Microsoft Corp. is dismissing as "a lot of irrelevant background noise" what the government describes as new evidence that the company acted illegally toward some of its most powerful high-tech rivals.
In a 49-page court filing Tuesday, Microsoft sought to buttress its previous request that the federal judge in the government's landmark antitrust case throw out the lawsuit, or at least dismiss crucial parts of it.A hearing is set for Friday.
The $14 billion software company said it is confident it can win a narrowly defined case that focuses on its decision to bundle its Internet browser with Windows.
The government contends that's illegal "tying" under federal antitrust law because it forces customers who use Windows also to use Microsoft's browser, rather than a competitor's browser.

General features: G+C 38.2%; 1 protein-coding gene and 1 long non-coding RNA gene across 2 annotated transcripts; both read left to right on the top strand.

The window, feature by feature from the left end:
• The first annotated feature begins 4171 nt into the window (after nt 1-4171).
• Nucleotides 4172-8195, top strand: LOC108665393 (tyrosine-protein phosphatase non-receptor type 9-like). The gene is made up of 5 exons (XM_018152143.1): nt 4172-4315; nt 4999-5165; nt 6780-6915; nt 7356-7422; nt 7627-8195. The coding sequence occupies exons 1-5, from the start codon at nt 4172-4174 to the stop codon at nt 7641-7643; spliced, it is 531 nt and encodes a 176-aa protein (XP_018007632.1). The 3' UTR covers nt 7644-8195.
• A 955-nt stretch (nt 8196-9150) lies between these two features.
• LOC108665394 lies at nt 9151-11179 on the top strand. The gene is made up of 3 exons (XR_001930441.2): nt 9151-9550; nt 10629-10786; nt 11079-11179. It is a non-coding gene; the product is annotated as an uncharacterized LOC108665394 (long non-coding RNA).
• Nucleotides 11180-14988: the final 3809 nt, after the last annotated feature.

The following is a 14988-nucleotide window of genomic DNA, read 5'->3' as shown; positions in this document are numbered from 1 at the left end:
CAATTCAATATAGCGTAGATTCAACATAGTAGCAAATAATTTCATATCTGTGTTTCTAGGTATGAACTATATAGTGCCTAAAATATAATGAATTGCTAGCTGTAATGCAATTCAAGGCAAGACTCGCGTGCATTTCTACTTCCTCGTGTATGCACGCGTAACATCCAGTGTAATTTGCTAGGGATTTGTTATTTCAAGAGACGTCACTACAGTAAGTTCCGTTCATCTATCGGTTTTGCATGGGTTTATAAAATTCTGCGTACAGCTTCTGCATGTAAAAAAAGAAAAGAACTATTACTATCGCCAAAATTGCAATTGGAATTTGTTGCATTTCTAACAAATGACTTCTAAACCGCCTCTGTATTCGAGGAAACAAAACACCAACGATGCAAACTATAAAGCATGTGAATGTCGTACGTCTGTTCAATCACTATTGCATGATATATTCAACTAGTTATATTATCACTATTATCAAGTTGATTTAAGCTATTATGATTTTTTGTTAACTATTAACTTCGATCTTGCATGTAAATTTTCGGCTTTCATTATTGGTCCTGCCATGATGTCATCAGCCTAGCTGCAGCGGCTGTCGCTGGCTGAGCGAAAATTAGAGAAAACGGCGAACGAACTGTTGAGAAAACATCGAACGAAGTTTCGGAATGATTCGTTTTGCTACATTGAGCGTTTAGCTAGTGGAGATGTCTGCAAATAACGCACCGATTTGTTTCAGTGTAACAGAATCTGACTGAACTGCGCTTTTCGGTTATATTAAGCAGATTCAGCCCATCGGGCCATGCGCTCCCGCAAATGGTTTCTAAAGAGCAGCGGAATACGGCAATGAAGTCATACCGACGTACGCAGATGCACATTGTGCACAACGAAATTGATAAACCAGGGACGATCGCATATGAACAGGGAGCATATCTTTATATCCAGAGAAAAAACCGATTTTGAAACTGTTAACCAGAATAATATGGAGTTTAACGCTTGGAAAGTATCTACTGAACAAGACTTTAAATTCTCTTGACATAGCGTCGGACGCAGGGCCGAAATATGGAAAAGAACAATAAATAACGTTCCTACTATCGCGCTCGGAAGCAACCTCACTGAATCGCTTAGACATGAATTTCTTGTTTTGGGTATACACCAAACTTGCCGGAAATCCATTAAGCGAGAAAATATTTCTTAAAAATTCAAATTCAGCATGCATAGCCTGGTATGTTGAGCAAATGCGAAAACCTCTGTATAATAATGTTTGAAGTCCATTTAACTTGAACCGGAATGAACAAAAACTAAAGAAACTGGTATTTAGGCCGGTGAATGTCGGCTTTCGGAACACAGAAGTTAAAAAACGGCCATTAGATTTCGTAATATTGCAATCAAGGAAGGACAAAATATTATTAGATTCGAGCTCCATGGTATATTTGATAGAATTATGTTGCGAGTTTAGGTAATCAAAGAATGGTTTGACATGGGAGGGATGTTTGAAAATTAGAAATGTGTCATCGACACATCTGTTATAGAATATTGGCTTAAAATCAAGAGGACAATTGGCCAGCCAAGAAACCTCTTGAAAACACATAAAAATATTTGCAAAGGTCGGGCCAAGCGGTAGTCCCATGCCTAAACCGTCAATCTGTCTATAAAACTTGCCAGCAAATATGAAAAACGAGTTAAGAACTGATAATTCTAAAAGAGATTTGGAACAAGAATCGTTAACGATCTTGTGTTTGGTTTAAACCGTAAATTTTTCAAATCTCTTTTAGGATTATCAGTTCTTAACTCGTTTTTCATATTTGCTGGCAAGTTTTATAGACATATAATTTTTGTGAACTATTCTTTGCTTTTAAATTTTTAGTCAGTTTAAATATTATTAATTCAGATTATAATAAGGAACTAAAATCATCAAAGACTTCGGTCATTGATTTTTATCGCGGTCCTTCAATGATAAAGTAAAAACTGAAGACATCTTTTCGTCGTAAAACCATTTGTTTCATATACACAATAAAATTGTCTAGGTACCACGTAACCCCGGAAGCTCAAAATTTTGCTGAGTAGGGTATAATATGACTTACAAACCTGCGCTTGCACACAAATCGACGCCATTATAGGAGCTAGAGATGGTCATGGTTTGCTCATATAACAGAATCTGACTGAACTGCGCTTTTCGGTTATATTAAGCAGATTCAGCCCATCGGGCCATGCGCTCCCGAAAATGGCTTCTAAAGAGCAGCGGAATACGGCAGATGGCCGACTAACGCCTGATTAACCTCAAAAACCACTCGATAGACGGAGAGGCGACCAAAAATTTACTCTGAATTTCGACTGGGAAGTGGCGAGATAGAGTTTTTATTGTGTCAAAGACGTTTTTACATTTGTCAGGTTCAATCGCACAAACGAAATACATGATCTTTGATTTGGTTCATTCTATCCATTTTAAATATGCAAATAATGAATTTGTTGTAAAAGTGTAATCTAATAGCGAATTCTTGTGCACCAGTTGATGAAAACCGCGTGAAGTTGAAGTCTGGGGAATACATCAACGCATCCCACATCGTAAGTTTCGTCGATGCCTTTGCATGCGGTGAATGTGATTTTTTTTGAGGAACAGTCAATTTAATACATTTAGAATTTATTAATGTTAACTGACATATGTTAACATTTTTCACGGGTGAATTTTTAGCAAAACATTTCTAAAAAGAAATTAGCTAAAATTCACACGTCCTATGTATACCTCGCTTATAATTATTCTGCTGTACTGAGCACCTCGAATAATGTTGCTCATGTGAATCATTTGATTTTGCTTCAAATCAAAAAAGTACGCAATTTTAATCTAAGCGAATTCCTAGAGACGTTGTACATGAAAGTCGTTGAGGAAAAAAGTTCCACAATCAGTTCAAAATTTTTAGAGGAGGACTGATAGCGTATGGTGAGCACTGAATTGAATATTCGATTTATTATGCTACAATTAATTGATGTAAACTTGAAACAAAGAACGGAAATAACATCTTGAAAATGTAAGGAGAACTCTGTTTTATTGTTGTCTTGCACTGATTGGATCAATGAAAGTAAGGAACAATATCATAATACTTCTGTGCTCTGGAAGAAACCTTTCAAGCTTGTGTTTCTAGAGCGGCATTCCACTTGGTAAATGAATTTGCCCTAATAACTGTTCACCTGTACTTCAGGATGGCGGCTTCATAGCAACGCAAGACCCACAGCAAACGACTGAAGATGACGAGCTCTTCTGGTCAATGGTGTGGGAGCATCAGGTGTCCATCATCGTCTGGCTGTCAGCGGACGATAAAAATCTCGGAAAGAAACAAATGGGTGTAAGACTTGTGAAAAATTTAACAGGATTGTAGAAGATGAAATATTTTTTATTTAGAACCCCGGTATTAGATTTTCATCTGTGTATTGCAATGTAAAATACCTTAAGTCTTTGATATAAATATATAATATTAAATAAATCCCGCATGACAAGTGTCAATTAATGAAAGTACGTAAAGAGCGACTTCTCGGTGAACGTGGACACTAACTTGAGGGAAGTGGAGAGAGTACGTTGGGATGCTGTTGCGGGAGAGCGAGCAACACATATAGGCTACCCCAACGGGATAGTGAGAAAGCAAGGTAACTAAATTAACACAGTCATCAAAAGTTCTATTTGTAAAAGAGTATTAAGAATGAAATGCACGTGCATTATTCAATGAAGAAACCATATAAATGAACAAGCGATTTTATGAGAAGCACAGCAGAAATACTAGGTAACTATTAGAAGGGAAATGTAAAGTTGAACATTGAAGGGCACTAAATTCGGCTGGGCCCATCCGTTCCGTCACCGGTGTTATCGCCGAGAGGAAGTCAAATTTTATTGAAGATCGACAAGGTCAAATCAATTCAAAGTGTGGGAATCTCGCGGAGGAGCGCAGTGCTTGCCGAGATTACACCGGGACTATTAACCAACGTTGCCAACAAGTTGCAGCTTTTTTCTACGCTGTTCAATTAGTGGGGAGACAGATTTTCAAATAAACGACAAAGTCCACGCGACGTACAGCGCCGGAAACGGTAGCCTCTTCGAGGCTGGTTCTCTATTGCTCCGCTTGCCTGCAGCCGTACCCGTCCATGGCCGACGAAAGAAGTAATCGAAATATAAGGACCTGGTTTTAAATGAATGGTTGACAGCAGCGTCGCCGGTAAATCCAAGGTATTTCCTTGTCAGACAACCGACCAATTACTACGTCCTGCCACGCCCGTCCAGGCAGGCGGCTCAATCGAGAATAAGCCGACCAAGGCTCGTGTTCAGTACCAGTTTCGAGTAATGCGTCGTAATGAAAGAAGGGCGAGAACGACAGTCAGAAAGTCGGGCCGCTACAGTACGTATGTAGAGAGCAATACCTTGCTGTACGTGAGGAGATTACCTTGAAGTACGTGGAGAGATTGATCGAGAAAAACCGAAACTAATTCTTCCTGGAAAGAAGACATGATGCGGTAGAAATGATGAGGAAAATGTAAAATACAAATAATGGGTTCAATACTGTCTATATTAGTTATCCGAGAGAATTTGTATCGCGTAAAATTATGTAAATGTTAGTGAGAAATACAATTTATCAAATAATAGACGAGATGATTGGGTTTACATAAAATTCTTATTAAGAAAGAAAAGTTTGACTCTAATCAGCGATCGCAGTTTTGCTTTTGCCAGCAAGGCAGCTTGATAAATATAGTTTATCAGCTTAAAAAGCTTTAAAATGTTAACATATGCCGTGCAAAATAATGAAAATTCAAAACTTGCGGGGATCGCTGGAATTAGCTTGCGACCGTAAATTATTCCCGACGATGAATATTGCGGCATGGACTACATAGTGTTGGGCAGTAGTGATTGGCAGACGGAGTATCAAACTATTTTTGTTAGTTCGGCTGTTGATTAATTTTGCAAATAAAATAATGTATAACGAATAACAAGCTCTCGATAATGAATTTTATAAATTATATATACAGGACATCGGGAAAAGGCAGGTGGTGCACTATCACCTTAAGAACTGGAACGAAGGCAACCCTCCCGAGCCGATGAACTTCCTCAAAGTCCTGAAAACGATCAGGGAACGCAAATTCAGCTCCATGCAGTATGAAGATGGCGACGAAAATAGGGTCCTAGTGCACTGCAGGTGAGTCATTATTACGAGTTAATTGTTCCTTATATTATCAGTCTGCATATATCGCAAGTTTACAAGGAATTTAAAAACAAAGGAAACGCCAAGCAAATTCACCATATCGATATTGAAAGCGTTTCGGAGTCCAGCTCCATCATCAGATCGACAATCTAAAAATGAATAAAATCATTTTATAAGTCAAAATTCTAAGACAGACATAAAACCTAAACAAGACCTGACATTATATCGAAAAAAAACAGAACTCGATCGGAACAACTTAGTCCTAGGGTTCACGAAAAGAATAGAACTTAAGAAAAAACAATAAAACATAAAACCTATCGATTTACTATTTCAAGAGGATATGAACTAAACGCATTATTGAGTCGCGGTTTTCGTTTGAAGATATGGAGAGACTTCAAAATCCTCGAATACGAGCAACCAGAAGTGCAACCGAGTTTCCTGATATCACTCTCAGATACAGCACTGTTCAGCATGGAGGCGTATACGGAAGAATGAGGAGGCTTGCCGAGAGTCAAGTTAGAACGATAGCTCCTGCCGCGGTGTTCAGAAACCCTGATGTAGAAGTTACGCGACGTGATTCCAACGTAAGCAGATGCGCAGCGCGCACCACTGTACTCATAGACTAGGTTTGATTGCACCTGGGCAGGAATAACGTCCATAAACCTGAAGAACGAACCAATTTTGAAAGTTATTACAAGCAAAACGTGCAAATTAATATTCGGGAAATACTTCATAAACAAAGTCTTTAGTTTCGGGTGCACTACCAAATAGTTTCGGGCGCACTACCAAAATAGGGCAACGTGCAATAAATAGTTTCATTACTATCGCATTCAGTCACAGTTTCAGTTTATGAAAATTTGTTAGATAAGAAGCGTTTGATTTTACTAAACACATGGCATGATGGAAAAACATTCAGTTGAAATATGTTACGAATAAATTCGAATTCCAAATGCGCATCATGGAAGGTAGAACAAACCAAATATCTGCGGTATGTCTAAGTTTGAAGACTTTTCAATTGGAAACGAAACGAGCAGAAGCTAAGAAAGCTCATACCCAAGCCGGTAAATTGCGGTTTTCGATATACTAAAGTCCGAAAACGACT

But Microsoft complained that the Justice Department and 20 states suing the company are trying to broaden the case inappropriately by adding new evidence about high-level meetings with executives from Apple Computer, Intel Corp. and others.
"By trying to rewrite and expand their case in the past month, the government has shown a lack of faith in the case they filed last May, after nearly two years of investigation," said Bill Neukom, Microsoft's senior vice president for law and corporate affairs.